Fendi's Key Chain Worth Partying For

First seen last February, swinging down the runway on Cara Delevingne's Bug Bag at the Fall Fendi show in Milan, the bag boy Karlito bag charm is adding more than a pompom to Fendi's Wallet. 

The Karlito is a limited-edition fur pompom in the likeness of Karl Lagerfeld. The significance? Lagerfield has designed fur and ready-to-wear collections for Fendi since 1965 so why not? In an abstract bust form of the designer and in true Largerfield style the pompom  features black sunglasses, only this time made of minx. The bobble sunglasses head rests on  a silver fox body and a tuft front of goat fur, with a signature stiff white colour and black tie. 

So why is a party for the furry key chain being held tonight (Tuesday 8th July) at Fendi's Avenue Montaigne boutique in Paris? Well, after its Milan debut the key chain has gained a following of 600 elite fashionistas, those that are on the wait list for the Karlito since last month. At 1,240 euros a pop these 600 limited edition tag-a-longs will bring a revenue of 744,000 euros, that's around NZ $1.150 million. Considering this key chain is made from off-cut material the profit from this chain will be impressive to say the least.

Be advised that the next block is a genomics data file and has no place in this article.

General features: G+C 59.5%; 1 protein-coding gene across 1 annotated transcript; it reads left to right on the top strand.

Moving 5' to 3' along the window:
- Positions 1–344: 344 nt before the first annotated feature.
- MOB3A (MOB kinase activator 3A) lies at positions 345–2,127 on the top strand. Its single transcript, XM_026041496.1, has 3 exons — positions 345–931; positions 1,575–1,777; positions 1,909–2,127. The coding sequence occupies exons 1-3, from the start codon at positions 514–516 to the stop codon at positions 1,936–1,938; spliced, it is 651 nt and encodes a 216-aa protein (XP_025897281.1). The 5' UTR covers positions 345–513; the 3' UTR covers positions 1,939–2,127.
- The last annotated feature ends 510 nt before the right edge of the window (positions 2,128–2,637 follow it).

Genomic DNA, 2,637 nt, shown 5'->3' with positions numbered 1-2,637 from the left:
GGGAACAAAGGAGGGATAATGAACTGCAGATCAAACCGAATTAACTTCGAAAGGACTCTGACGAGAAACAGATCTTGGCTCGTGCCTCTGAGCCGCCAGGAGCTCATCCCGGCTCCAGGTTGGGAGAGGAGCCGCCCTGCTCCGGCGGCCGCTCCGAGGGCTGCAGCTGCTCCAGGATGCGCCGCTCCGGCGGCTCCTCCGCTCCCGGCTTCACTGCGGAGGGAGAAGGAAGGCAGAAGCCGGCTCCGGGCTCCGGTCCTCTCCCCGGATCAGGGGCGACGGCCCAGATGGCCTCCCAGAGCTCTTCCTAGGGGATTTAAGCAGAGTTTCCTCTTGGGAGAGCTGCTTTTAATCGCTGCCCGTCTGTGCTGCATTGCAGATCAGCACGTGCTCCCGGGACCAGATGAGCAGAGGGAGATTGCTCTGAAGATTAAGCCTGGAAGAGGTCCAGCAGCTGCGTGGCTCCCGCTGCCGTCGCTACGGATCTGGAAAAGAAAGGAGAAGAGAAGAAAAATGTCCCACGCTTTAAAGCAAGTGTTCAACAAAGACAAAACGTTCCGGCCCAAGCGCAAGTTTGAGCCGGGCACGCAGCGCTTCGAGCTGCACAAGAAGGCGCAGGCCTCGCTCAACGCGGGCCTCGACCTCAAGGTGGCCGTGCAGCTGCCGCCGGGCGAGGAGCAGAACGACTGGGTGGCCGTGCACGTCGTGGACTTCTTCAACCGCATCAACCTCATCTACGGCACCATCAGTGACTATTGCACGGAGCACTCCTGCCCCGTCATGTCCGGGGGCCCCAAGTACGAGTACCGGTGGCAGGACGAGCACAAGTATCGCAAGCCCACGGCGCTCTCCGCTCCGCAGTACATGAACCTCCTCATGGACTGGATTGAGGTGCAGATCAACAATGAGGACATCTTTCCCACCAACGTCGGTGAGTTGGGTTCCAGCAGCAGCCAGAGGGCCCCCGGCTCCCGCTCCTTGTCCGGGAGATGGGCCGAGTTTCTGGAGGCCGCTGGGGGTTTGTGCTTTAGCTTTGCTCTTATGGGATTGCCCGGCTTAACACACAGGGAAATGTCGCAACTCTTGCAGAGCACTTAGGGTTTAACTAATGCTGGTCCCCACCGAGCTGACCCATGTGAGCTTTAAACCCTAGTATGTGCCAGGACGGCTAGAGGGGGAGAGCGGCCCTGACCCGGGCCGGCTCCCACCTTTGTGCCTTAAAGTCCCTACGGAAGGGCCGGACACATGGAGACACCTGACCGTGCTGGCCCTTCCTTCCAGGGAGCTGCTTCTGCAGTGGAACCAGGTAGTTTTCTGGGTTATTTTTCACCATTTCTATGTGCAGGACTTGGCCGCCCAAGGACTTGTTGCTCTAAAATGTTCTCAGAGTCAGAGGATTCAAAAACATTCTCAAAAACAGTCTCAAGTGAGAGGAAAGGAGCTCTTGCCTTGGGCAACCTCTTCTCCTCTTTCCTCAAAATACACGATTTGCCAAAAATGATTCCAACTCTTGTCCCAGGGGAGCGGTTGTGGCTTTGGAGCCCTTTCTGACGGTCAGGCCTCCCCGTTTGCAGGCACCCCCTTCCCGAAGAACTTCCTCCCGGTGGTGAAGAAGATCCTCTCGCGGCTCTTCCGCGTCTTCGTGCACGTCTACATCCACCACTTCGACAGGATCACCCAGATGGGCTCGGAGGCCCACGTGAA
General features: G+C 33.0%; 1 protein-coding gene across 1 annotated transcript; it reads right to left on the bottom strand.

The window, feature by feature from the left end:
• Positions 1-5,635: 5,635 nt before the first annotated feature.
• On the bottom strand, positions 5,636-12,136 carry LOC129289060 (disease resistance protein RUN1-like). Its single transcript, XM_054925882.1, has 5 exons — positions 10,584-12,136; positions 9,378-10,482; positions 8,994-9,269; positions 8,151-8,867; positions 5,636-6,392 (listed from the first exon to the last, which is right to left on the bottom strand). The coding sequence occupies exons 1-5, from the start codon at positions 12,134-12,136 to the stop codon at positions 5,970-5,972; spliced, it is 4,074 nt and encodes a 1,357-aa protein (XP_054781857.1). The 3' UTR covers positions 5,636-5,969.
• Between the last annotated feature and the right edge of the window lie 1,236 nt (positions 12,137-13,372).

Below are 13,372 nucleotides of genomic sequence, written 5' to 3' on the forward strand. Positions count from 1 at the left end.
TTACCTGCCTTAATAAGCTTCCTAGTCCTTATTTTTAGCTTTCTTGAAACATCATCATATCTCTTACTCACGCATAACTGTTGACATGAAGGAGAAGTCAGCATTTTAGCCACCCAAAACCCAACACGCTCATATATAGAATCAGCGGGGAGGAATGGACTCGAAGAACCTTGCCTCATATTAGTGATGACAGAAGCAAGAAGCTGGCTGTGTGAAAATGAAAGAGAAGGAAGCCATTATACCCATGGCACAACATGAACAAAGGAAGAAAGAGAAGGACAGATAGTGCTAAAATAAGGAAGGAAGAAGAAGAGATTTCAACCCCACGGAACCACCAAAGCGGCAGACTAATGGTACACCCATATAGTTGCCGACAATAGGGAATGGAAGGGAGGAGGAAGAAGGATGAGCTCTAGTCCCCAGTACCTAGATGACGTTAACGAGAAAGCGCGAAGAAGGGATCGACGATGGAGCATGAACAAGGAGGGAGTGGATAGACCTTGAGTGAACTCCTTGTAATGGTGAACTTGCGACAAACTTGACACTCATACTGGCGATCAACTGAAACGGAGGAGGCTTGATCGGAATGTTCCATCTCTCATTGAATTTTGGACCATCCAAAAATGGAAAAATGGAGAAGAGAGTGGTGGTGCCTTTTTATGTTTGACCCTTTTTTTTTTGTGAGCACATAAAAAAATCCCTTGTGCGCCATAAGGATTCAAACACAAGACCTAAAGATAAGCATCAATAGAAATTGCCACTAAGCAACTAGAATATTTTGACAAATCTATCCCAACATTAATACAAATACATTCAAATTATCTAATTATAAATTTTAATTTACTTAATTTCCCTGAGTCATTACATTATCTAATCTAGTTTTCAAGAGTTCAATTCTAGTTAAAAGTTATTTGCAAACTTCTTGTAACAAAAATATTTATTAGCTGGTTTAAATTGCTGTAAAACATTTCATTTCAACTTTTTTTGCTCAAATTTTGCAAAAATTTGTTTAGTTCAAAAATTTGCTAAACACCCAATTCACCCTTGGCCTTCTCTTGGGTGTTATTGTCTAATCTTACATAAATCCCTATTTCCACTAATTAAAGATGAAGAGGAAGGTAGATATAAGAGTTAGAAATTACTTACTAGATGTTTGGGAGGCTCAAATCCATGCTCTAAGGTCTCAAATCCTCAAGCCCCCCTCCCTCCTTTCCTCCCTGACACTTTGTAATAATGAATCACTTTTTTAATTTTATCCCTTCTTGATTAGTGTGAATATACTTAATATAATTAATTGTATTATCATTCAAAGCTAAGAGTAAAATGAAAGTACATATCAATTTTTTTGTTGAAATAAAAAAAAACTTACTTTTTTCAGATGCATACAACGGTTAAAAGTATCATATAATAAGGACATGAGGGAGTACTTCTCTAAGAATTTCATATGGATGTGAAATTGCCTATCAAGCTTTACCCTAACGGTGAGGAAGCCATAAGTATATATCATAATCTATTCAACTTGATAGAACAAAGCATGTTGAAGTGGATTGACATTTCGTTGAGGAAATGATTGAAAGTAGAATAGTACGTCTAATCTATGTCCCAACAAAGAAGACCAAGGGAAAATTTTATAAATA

Luxury brands, such as Fendi, are known for designing smaller articles of fashion, such as scarfs and wallets, to make their products accessible and slightly more affordable to boost sales from a wider range of consumers. But Fendi's new little Karl design seems to take this concept to the next level. By creating something quirky and special like this limited edition key chain they have sent some consumers into a Fendi Frenzy. The key to the Karlito's  success is creating a hype that is bigger than the big clip on Karlito.  Having it in the hot hands of It model Cara Delevingne well before it could be purchased by the public set the feel for this furry friend - that is, this bag boy is for big bag fans only and what celebrity, it girl or fashionista doesn't want to signal that?

For other fashion brands that wouldn't ask for almost NZ $2,000 from their customers for a key chain, this Fendi charm is still an interesting concept. If you sell something small with a high perceived value there is no telling how it may catch-on. It pays to diversify into new product lines if the new product captures the imagination of your customers.

 

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